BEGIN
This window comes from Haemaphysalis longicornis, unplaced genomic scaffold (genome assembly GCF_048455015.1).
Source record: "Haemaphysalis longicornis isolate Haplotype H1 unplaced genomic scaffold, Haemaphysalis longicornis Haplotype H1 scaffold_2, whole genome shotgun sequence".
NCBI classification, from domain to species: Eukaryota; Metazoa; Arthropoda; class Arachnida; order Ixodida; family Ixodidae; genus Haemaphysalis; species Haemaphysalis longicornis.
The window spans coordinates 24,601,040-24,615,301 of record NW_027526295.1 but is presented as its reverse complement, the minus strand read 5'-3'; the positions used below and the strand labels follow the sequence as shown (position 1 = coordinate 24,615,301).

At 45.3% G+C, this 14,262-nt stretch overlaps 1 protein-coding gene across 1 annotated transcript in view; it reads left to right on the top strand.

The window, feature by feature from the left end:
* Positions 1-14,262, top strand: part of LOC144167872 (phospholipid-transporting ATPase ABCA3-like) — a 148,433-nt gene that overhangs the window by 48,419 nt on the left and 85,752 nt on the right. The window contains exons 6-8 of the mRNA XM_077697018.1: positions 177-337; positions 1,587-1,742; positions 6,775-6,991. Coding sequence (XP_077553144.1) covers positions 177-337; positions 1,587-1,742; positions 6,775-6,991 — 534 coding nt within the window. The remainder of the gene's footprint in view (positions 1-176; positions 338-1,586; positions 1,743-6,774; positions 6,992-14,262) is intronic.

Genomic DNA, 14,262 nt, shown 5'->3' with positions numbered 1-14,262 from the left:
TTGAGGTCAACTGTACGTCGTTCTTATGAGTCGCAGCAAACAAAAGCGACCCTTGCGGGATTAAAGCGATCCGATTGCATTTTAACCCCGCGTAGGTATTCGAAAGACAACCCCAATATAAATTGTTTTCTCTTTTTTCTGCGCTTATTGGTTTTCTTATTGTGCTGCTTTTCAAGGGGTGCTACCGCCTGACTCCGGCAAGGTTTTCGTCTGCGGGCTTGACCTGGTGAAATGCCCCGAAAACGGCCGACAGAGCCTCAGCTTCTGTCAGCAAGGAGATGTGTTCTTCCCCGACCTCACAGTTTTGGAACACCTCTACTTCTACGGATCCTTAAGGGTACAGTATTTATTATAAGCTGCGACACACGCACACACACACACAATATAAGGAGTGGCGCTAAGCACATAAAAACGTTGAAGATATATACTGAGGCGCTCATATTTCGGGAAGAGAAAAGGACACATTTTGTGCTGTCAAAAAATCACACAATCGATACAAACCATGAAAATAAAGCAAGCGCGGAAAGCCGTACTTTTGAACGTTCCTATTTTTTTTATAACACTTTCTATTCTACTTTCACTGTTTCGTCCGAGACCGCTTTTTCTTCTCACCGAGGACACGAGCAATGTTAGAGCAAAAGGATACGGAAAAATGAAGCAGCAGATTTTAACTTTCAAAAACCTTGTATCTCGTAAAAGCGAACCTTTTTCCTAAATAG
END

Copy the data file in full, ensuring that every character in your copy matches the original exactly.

This window comes from Haemaphysalis longicornis, unplaced genomic scaffold (genome assembly GCF_048455015.1).
Source record: "Haemaphysalis longicornis isolate Haplotype H1 unplaced genomic scaffold, Haemaphysalis longicornis Haplotype H1 scaffold_2, whole genome shotgun sequence".
NCBI classification, from domain to species: Eukaryota; Metazoa; Arthropoda; class Arachnida; order Ixodida; family Ixodidae; genus Haemaphysalis; species Haemaphysalis longicornis.
The window spans coordinates 24,601,040-24,615,301 of record NW_027526295.1 but is presented as its reverse complement, the minus strand read 5'-3'; the positions used below and the strand labels follow the sequence as shown (position 1 = coordinate 24,615,301).

At 45.3% G+C, this 14,262-nt stretch overlaps 1 protein-coding gene across 1 annotated transcript in view; it reads left to right on the top strand.

The window, feature by feature from the left end:
* Positions 1-14,262, top strand: part of LOC144167872 (phospholipid-transporting ATPase ABCA3-like) — a 148,433-nt gene that overhangs the window by 48,419 nt on the left and 85,752 nt on the right. The window contains exons 6-8 of the mRNA XM_077697018.1: positions 177-337; positions 1,587-1,742; positions 6,775-6,991. Coding sequence (XP_077553144.1) covers positions 177-337; positions 1,587-1,742; positions 6,775-6,991 — 534 coding nt within the window. The remainder of the gene's footprint in view (positions 1-176; positions 338-1,586; positions 1,743-6,774; positions 6,992-14,262) is intronic.

Genomic DNA, 14,262 nt, shown 5'->3' with positions numbered 1-14,262 from the left:
TTGAGGTCAACTGTACGTCGTTCTTATGAGTCGCAGCAAACAAAAGCGACCCTTGCGGGATTAAAGCGATCCGATTGCATTTTAACCCCGCGTAGGTATTCGAAAGACAACCCCAATATAAATTGTTTTCTCTTTTTTCTGCGCTTATTGGTTTTCTTATTGTGCTGCTTTTCAAGGGGTGCTACCGCCTGACTCCGGCAAGGTTTTCGTCTGCGGGCTTGACCTGGTGAAATGCCCCGAAAACGGCCGACAGAGCCTCAGCTTCTGTCAGCAAGGAGATGTGTTCTTCCCCGACCTCACAGTTTTGGAACACCTCTACTTCTACGGATCCTTAAGGGTACAGTATTTATTATAAGCTGCGACACACGCACACACACACACAATATAAGGAGTGGCGCTAAGCACATAAAAACGTTGAAGATATATACTGAGGCGCTCATATTTCGGGAAGAGAAAAGGACACATTTTGTGCTGTCAAAAAATCACACAATCGATACAAACCATGAAAATAAAGCAAGCGCGGAAAGCCGTACTTTTGAACGTTCCTATTTTTTTTATAACACTTTCTATTCTACTTTCACTGTTTCGTCCGAGACCGCTTTTTCTTCTCACCGAGGACACGAGCAATGTTAGAGCAAAAGGATACGGAAAAATGAAGCAGCAGATTTTAACTTTCAAAAACCTTGTATCTCGTAAAAGCGAACCTTTTTCCTAAATAG